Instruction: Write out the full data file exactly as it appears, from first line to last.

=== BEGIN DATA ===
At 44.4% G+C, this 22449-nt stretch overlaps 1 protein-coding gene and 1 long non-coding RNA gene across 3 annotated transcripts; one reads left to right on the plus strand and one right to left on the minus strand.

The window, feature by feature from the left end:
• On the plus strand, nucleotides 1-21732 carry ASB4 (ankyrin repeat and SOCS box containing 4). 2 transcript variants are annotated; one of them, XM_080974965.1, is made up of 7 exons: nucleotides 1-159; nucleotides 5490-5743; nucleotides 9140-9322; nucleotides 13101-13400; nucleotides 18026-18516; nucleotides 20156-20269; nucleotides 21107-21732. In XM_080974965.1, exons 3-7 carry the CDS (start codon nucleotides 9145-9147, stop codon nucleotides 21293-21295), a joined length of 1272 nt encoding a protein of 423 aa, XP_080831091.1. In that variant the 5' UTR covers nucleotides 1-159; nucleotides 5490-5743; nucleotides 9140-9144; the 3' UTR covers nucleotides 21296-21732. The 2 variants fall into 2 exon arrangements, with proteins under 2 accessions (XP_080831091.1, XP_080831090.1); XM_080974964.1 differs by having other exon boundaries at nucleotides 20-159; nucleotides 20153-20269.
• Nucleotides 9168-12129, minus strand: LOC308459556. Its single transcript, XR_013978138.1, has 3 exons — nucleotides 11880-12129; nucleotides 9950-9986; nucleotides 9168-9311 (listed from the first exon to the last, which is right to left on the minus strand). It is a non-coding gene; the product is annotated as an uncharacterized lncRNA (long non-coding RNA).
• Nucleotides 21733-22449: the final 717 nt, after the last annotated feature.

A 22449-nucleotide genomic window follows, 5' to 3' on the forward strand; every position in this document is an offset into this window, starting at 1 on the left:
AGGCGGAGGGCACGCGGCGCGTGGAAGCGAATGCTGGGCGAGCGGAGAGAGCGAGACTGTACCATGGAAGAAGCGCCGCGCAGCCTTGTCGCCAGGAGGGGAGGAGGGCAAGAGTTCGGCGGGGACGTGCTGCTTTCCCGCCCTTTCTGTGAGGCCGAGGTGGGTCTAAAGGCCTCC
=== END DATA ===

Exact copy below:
At 44.4% G+C, this 22449-nt stretch overlaps 1 protein-coding gene and 1 long non-coding RNA gene across 3 annotated transcripts; one reads left to right on the plus strand and one right to left on the minus strand.

The window, feature by feature from the left end:
• On the plus strand, nucleotides 1-21732 carry ASB4 (ankyrin repeat and SOCS box containing 4). 2 transcript variants are annotated; one of them, XM_080974965.1, is made up of 7 exons: nucleotides 1-159; nucleotides 5490-5743; nucleotides 9140-9322; nucleotides 13101-13400; nucleotides 18026-18516; nucleotides 20156-20269; nucleotides 21107-21732. In XM_080974965.1, exons 3-7 carry the CDS (start codon nucleotides 9145-9147, stop codon nucleotides 21293-21295), a joined length of 1272 nt encoding a protein of 423 aa, XP_080831091.1. In that variant the 5' UTR covers nucleotides 1-159; nucleotides 5490-5743; nucleotides 9140-9144; the 3' UTR covers nucleotides 21296-21732. The 2 variants fall into 2 exon arrangements, with proteins under 2 accessions (XP_080831091.1, XP_080831090.1); XM_080974964.1 differs by having other exon boundaries at nucleotides 20-159; nucleotides 20153-20269.
• Nucleotides 9168-12129, minus strand: LOC308459556. Its single transcript, XR_013978138.1, has 3 exons — nucleotides 11880-12129; nucleotides 9950-9986; nucleotides 9168-9311 (listed from the first exon to the last, which is right to left on the minus strand). It is a non-coding gene; the product is annotated as an uncharacterized lncRNA (long non-coding RNA).
• Nucleotides 21733-22449: the final 717 nt, after the last annotated feature.

A 22449-nucleotide genomic window follows, 5' to 3' on the forward strand; every position in this document is an offset into this window, starting at 1 on the left:
AGGCGGAGGGCACGCGGCGCGTGGAAGCGAATGCTGGGCGAGCGGAGAGAGCGAGACTGTACCATGGAAGAAGCGCCGCGCAGCCTTGTCGCCAGGAGGGGAGGAGGGCAAGAGTTCGGCGGGGACGTGCTGCTTTCCCGCCCTTTCTGTGAGGCCGAGGTGGGTCTAAAGGCCTCC